I’ve rummaged in my somewhat bulging drawers  -swollen to bursting point with well-over 15 years of snowboard imagery shot in places such as Greenland, Alaska, Russia and Pakistan and capturing the snowy antics of riders like Travis Rice and Jeremy Jones-  to hand Radshot.com a big wad of my belters to offer as a daily FREE photo of the day. Just head over to their site and subscribe to get your daily photo fix, or do that social media thing (whatever that is) to connect with them @RadShotPics.

My images will start gracing their site at random intervals from today. And when you’re done gawping too long and realise that you have forgotten your loved one’s birthday/Xmas/anniversary you can order a photo or canvas print of any of the images you see, easy, at the click of a button apparently, delivered direct to your door for a very, very reasonable price.

Oh and there are some other photographers on the site too. So be warned….

Rice wishes he'd taken his kayak instead of his splitboard. Going over the rapids, AK style.

T-Rice wishes he’d taken his kayak instead of his splitboard. Going over the rapids, AK style.

March 22, 2014

A little yellow bird told me – shooting Canaries

Filed under: bike, video — Tags: , , , , , , , — danmilner @ 3:08 pm

Yeah I know, it’s been a while, I’ve been busy. And one of the busy moments recently was shooting an MTB traverse of the magnificent island of Gran Canaria, following the advanced route of the TNF Trans Gran Canaria. It’s an idea I have had for a while, and finally it came to be. Three days, 4500m of up and downhill, and 95% on trails carrying our own gear (I used my F-Stop Kenti pack) this trip was a blinder -and the island’s incredible landscapes was a bonus. One of the best MTB adventures I’ve done & shot in over 30 years of MTB adventures (some would call them moments of madness). So here’s the photo for the month of February..

Read the print story in MBUK and Bike Magazin Germany any time now.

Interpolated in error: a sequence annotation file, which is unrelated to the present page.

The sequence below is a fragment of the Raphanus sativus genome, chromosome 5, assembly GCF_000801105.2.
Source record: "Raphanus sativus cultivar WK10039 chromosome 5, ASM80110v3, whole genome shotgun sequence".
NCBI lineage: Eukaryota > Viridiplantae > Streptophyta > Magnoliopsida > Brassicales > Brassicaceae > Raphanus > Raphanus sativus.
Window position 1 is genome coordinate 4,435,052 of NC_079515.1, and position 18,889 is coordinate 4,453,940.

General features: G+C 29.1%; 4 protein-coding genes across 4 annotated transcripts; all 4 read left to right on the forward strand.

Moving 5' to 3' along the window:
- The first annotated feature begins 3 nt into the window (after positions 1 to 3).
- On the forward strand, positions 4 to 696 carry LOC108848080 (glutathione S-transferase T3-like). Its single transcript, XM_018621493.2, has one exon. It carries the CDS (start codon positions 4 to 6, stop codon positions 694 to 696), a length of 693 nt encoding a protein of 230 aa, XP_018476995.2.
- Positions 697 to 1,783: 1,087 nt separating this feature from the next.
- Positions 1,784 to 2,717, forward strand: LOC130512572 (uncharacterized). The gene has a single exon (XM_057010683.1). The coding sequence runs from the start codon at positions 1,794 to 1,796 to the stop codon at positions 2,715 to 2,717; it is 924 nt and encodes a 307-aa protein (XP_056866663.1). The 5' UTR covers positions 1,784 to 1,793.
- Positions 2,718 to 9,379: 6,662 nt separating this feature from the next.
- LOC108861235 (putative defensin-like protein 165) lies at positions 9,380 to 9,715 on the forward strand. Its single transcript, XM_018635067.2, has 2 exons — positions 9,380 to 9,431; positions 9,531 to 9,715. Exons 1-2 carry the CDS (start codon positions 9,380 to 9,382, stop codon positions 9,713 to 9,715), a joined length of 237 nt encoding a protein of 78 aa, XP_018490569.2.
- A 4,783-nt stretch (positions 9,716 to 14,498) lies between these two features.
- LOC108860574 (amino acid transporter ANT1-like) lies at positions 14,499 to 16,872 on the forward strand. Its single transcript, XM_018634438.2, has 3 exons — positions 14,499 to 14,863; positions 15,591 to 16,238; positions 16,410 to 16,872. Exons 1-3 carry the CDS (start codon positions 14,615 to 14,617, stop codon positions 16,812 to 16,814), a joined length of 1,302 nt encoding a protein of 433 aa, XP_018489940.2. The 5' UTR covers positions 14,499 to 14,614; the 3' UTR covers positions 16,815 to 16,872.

Railing one of the best, and little ridden trails on the island. Leica M9, Zeiss 50/1.5 @ 1/1000, f8

Railing one of the best, and little ridden trails on the island. Leica M9, Zeiss 50/1.5 @ 1/1000, f8

And the unique GoPro video episode that goes with it (video opens in new window).

Screen shot 2014-03-22 at 14.59.02

February 2, 2014

Think you know snow? Treading lightly on the Voelkl ski shoot.

Filed under: photography, snow — Tags: , , , , , — danmilner @ 4:16 pm
Working safe, mellow, north aspects is all about working the light. Freeride World Tour champ Nadine Wallner works some magic as the snow begins to heavy-up. Shots like this I use manual focus to give me more freedom of composition. Nikon D3s, 70-200/4, 1/1000, f11.

Working safe, mellow, north aspects is all about working the light. Freeride World Tour champ Nadine Wallner works some magic as the snow begins to heavy-up. For shots like this I use manual pre-focus to give me more freedom of composition. Nikon D3s, 70-200 f4 @ 1/1000/f11.

Like kids and animals, I’d throw in snow as being one of the hardest things to work with (not that I’ve done an awful lot of work with kids or animals I add). This month saw our annual shoot for ski hardware-meisters Voelkl. With dates booked months in advance, and a whole team of 15 professional athletes descending on the location for a 4-day session, I’d be lying if I pretended that I don’t get anxious in the few days before the shoot. Snow is fickle. It comes, it goes, it crusts, it gets heavy.  But you have to work with what you’ve got, and make it work, and that’s the difference between being a pro photographer and a lucky enthusiast. Your images are the single end result of a lot of planning and the handing over of a significant shoot budget.  In 4 days, 4 photographers are to capture most of the companies vast image needs for both the ISPO product launch and the rest of the year’s marketing blurb. And its with this knowledge that you step out, camera in hand.

And that’s where the snow bit comes in.

Aspirational is only half the story on commercial shoots. Marketing people like to see what they are selling, and that's where Per Jonsson comes in. he's the kind of athlete you can trust to miss you when you get in close. Tracking fast approaching subjects is a great test for autofocus, and one of the only times I use it. Nikon D3s, 24-70 2.8 @ 1/2500, f5.6.

‘Aspirational’ is only half the story on commercial shoots. After all marketing people like to see what they are selling, and that’s where Per Jonsson comes in. He’s the kind of pro athlete you can trust to miss you when you get in close. Tracking fast approaching subjects is a great test for autofocus and one of the only times I use it. Nikon D3s, 24-70 2.8 @ 1/2500, f5.6.

Early snow in the Alps can make people complacent. Shouts of “its gonna be a huge winter” echo around the valleys. But in reality, the early snow and cold spell just left a dangerous hoar-frost layer and weak snowpack for any off-piste skiing. This is the kind of consideration that adds a certain pressure to real ski shoots -you know the kind of shoots that really capture the aspirational, the kind of stuff that’s put my name on the map for the last decade and a half.

And then it changed. Kind of.